From left: Former Assembly Speaker John Perez, former Assemblymember Warren Furutani, Assemblymember Al Muratsuchi and Assemblymember Das Williams pose with one of Muratsuchi’s surfboards at his campaign headquarters in Torrance. (Photos by J.K. YAMAMOTO/Rafu Shimpo)

Rafu Staff Writer

Current and former Asian American/Pacific Islander elected officials from around the state showed their support for Assemblymember Al Muratsuchi (D-Torrance) at his campaign headquarters on Sunday as volunteers prepared for an afternoon of precinct walking.

Muratsuchi, who represents the 66th Assembly District, is running for a second term in the Nov. 4 election. His Republican challenger is small businessman David Hadley.

Assemblymember Das Williams (D-Carpinteria), chair of the California Asian Pacific Islander Legislative Caucus, said that Muratsuchi “has been a recognized leader in the AAPI community long before he was elected to the California State Assembly. He continues this tradition of advocating for this growing community by carrying and supporting legislation to improve our education system, to strengthen California’s economy, and to help new immigrant communities achieve the American Dream.”

Warren Furutani, a Democrat who represented South Los Angeles County in the Assembly and chaired the API Legislative Caucus, said that although Hadley’s campaign signs can be seen on street corners throughout the district, “the signs we’re concerned about are in the front yard of somebody’s home, people they can talk to at the door.”

Young members of Team Muratsuchi at campaign headquarters. Upper left: Elena Santamaria; upper right: Yong Eo; lower right: Samantha Seng; lower left: Lianna Mecano.

Noting that the district is being targeted by the Republicans in an effort to prevent the Democrats from regaining a two-thirds supermajority in the Legislature, Furutani said, “Not only is it critical to win this to keep the two-thirds, but it’s critical because we need to keep Al. Al has brought to the table an ability to get elected in a moderate district with progressive politics … He’s done that by being right on the environment, he’s done that by being right on human rights — Democratic Party issues that we know are cornerstone issues.”

Assemblymember John Perez (D-Los Angeles), former speaker of the Assembly, commented, “It is not only one of the most important races in the state; to me, it is one of the more personally important … It’s about getting somebody to come back to Sacramento who’s led in a way that is purposeful, who has figured out a way to be an absolute champion for education, a great steward of our environment, a great protector of our public safety.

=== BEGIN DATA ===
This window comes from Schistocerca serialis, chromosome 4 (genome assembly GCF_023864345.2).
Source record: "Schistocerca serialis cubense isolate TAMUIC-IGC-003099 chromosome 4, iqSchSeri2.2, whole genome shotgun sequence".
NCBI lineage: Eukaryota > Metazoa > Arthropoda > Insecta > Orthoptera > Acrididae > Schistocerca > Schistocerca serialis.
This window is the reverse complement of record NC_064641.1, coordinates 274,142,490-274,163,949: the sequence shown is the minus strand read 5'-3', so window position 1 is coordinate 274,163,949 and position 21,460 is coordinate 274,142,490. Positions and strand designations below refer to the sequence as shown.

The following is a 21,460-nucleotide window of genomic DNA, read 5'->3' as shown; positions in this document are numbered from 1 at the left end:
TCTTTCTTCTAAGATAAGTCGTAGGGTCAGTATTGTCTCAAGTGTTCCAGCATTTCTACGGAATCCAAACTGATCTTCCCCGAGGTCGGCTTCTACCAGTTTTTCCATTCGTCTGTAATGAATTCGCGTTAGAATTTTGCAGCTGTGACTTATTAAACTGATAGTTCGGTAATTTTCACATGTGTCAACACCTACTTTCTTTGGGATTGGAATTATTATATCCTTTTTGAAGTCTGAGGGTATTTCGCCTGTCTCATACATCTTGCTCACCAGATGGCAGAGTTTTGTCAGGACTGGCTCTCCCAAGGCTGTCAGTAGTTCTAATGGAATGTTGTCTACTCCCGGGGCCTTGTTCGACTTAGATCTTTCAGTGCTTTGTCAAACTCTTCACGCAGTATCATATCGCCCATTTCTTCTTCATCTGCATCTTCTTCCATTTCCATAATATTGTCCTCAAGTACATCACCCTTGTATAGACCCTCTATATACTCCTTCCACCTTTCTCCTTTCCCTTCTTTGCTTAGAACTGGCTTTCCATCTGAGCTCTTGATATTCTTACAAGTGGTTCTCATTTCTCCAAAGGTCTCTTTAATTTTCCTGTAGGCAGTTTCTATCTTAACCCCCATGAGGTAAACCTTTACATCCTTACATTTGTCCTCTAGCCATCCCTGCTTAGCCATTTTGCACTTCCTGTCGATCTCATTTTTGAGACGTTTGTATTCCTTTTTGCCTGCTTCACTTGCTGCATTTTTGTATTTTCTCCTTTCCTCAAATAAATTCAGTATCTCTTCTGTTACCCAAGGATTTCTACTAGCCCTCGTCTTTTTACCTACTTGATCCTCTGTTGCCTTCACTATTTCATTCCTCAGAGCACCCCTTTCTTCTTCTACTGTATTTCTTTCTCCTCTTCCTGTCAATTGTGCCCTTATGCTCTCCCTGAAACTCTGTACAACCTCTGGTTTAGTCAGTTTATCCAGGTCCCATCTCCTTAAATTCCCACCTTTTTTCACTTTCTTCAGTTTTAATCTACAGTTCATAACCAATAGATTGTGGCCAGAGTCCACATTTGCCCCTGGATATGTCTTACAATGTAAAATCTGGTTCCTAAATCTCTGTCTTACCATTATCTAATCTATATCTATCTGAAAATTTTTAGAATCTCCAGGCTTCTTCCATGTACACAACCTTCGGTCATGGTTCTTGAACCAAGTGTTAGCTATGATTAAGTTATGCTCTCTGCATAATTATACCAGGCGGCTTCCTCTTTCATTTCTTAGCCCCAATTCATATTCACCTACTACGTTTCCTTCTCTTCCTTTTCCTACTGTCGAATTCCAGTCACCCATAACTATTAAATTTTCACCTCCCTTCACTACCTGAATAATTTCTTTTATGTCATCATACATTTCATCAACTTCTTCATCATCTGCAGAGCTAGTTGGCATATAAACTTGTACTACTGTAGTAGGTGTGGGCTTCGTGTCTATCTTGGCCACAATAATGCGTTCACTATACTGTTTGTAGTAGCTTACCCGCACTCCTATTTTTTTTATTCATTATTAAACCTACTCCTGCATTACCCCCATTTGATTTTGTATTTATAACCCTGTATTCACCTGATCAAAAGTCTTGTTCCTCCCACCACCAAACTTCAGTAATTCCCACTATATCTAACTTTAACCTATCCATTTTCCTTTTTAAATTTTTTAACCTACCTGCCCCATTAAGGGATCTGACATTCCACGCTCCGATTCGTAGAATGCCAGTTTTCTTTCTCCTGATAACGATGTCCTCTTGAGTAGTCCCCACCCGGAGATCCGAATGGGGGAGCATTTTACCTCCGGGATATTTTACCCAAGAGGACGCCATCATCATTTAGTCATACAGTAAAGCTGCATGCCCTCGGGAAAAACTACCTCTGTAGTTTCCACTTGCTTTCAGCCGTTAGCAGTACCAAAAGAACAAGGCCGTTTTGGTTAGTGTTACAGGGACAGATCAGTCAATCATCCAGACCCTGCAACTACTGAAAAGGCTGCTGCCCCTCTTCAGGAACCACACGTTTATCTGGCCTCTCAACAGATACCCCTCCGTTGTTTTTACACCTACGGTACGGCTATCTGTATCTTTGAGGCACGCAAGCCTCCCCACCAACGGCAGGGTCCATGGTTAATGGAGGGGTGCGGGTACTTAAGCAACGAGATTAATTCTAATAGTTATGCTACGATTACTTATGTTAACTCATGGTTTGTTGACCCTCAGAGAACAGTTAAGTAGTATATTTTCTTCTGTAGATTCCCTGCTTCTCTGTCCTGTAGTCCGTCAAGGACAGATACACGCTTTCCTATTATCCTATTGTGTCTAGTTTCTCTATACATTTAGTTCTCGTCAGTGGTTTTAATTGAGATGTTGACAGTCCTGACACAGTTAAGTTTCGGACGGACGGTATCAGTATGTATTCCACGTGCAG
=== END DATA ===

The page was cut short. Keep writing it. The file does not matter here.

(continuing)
“When he first ran, we talked about his diversity of skills and experiences he had as a school board member, a prosecutor, an environmental activist, things that really lined up so well with his district … It was a real insight into what he was going to be as a legislator. Now, two years later, you look at the work that he’s done … to move forward career technical education, something that Warren was a champion of … ways to maximize the life opportunities for everybody …

“What he’s done as the chair of the Budget Subcommittee on Education, making sure that we prioritize reinvesting in education … Every single school district across the state of California will get more money than it did before … What he did to make sure that we grow the aerospace industry back to the way it was in California by realigning the way we prioritize our tax policy. On issue after issue, Al has been one of the most thoughtful, dedicated, unassuming legislators.”

Alluding to a Hadley mailer that says Muratsuchi’s legislation “would expose our kids to sexual predator teachers,” Perez said, “As a career prosecutor, as a school board member, there was nothing more important than both the education that our kids received and the safety of our kids … He put together a bipartisan approach to be able to get rid of child predators and people who are a threat to our kids in school, and streamline the process by which we can get rid of the bad actors.

“Instead of celebrating Al for doing that, the way that a bipartisan, unanimous group of legislators in both houses and the governor did, the way newspapers up and down the state did in supporting and endorsing this legislation, his opponent is trying to misrepresent it as saying he’s weak.”